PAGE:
Manchin explains Yellen opposition

Sen. Joe ManchinJoe ManchinOPINION | 5 ways Democrats can win back power in the states Trump's Democratic tax dilemma Manchin eyed as potential pick for Energy secretary: report MORE (D-W.Va.) said he had fundamental policy disagreements with Janet Yellen, explaining his surprising vote against her nomination to head the Federal Reserve.

In a lengthy statement, Manchin said he opposed Yellen’s nomination in the Senate Banking Committee due to her continued support for the Fed’s stimulus policies.

Manchin said that Fed efforts at “quantitative easing” have been ineffective, and Yellen had given him no indication, either during her hearing or in a private meeting, that she planned to back away from the practice.

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“I believe that Dr. Yellen is a very intelligent and capable nominee, but her views and beliefs to continue quantitative easing, despite a failure to see any real gains, greatly troubles me,” he said. “We continue this risky endeavor without seeing the gains we expected… her views on the Federal Reserve’s direction force me to oppose her nomination.”

Manchin was the only Democrat on the committee to oppose Yellen’s nomination to replace Chairman Ben Bernanke at the top of the central bank. Three Republicans — Sens. Bob CorkerRobert (Bob) Phillips CorkerOPINION: Congress should censure Trump for his unfit conduct How to fix Fannie and Freddie to give Americans affordable housing No. 2 Senate Republican backs McConnell in Trump fight MORE (Tenn.), Mark KirkMark KirkImmigration critics find their champion in Trump Trump's nominee to lead USAID has the right philosophy on international aid McConnell: Senate to try to repeal ObamaCare next week MORE (Ill.) and Tom CoburnTom CoburnAl Franken: 'I make fun of the people who deserved it' The more complex the tax code, the more the wealthy benefit Congress, stop using our nation's military policy for political purposes MORE (Okla.) — joined Democrats in supporting the nomination. Yellen advanced by a vote of 14-8.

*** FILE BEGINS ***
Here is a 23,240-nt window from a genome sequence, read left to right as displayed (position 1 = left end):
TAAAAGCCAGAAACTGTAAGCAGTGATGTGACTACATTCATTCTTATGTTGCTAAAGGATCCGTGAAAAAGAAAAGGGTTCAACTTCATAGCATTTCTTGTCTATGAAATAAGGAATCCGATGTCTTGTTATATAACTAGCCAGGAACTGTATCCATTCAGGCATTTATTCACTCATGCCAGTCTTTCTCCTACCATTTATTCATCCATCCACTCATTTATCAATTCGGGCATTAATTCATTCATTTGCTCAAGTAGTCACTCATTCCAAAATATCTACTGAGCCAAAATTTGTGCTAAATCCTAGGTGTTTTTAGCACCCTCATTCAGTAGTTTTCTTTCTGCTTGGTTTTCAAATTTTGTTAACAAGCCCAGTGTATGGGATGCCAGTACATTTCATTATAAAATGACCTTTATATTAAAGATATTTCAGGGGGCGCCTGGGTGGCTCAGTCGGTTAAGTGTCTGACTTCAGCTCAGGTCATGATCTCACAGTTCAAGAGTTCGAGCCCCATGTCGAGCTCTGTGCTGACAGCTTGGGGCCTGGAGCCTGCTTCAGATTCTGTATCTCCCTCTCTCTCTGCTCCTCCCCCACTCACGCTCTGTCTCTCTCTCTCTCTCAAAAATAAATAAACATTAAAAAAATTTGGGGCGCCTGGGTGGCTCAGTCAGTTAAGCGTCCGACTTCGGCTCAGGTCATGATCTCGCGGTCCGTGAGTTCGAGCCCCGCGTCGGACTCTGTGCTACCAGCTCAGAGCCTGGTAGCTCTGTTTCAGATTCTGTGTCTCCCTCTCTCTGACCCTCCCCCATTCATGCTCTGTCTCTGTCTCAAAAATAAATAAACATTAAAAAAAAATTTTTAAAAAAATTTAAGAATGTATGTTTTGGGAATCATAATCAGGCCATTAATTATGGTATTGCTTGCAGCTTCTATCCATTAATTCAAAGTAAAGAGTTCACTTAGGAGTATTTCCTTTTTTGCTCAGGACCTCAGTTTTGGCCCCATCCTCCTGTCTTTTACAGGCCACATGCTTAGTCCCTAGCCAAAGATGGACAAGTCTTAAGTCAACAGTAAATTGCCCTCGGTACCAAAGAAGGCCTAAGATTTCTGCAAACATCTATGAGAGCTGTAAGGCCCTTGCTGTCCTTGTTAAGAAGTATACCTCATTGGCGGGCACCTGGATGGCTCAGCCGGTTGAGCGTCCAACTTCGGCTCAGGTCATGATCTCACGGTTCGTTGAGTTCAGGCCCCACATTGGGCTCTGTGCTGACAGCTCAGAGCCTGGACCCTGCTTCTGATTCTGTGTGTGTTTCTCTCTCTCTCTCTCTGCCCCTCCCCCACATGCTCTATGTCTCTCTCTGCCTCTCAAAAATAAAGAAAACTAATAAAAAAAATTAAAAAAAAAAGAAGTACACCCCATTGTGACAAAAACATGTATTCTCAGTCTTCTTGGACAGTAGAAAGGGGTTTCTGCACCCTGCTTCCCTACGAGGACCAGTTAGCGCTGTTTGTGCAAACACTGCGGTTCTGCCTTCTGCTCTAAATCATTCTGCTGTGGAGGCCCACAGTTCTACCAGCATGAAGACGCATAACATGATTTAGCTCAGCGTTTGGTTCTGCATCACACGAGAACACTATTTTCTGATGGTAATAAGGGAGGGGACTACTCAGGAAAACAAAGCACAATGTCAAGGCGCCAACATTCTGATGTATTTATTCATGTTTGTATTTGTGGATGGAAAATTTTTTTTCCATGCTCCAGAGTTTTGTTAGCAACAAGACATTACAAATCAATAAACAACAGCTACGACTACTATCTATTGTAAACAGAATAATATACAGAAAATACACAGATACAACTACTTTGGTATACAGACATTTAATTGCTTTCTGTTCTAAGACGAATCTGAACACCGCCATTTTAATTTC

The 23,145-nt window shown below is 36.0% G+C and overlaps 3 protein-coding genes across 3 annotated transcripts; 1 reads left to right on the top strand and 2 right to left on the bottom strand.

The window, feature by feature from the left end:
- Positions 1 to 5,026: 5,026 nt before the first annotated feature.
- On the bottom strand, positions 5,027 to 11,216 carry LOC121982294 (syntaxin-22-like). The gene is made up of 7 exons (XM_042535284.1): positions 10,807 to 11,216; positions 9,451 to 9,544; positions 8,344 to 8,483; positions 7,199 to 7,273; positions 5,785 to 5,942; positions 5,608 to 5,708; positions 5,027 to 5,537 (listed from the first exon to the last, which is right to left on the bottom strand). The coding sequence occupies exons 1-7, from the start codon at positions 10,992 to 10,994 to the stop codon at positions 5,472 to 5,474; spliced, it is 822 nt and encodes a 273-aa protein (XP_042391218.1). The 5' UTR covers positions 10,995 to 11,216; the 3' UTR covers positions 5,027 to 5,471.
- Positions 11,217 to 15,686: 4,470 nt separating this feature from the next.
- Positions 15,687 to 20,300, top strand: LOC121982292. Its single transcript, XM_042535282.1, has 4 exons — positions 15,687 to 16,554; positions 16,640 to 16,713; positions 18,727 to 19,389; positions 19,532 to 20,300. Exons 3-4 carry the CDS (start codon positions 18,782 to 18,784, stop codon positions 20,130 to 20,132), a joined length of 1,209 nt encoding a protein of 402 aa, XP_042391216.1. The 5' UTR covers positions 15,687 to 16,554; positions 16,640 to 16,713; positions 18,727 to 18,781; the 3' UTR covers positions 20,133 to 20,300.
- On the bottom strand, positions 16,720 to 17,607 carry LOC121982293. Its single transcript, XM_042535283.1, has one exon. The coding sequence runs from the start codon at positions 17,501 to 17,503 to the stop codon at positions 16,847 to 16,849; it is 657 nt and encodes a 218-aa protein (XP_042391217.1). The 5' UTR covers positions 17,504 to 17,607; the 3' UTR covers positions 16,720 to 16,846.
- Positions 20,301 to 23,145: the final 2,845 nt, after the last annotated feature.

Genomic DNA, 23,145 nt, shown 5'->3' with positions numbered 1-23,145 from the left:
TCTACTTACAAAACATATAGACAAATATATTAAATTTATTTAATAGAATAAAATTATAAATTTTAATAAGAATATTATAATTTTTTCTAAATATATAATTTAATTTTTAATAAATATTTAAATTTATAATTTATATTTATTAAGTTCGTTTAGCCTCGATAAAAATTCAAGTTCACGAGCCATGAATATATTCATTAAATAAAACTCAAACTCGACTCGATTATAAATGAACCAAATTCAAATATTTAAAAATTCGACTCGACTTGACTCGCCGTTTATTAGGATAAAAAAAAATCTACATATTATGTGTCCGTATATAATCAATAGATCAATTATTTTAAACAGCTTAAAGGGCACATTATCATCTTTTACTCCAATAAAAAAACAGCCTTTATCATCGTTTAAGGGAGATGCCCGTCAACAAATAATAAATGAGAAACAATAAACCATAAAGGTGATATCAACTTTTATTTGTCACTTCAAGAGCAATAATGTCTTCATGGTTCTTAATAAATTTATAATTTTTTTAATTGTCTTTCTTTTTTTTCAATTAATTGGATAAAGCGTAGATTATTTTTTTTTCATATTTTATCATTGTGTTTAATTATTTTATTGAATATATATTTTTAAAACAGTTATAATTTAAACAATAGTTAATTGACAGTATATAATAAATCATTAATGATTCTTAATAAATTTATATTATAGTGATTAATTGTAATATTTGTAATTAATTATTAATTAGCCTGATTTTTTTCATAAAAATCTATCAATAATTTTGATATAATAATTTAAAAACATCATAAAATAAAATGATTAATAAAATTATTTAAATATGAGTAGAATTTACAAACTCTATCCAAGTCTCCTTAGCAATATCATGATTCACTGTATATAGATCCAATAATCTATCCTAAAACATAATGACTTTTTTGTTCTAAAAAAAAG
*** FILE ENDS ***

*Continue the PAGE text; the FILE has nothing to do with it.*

Every member that bucked his party gave similar justifications for their vote. For Republicans, they all said they did not agree with Yellen’s support for the Fed’s stimulus policies, but pointed to her unquestionable qualifications as reasons to back the pick. For Manchin, he praised her experience, but pointed to her policy outlook as a reason to oppose.

Yellen’s nomination now advances to the full Senate. She was expected to be confirmed by the chamber even before Senate Democrats agreed to change procedural rules to allow nominations to be confirmed by a simple majority.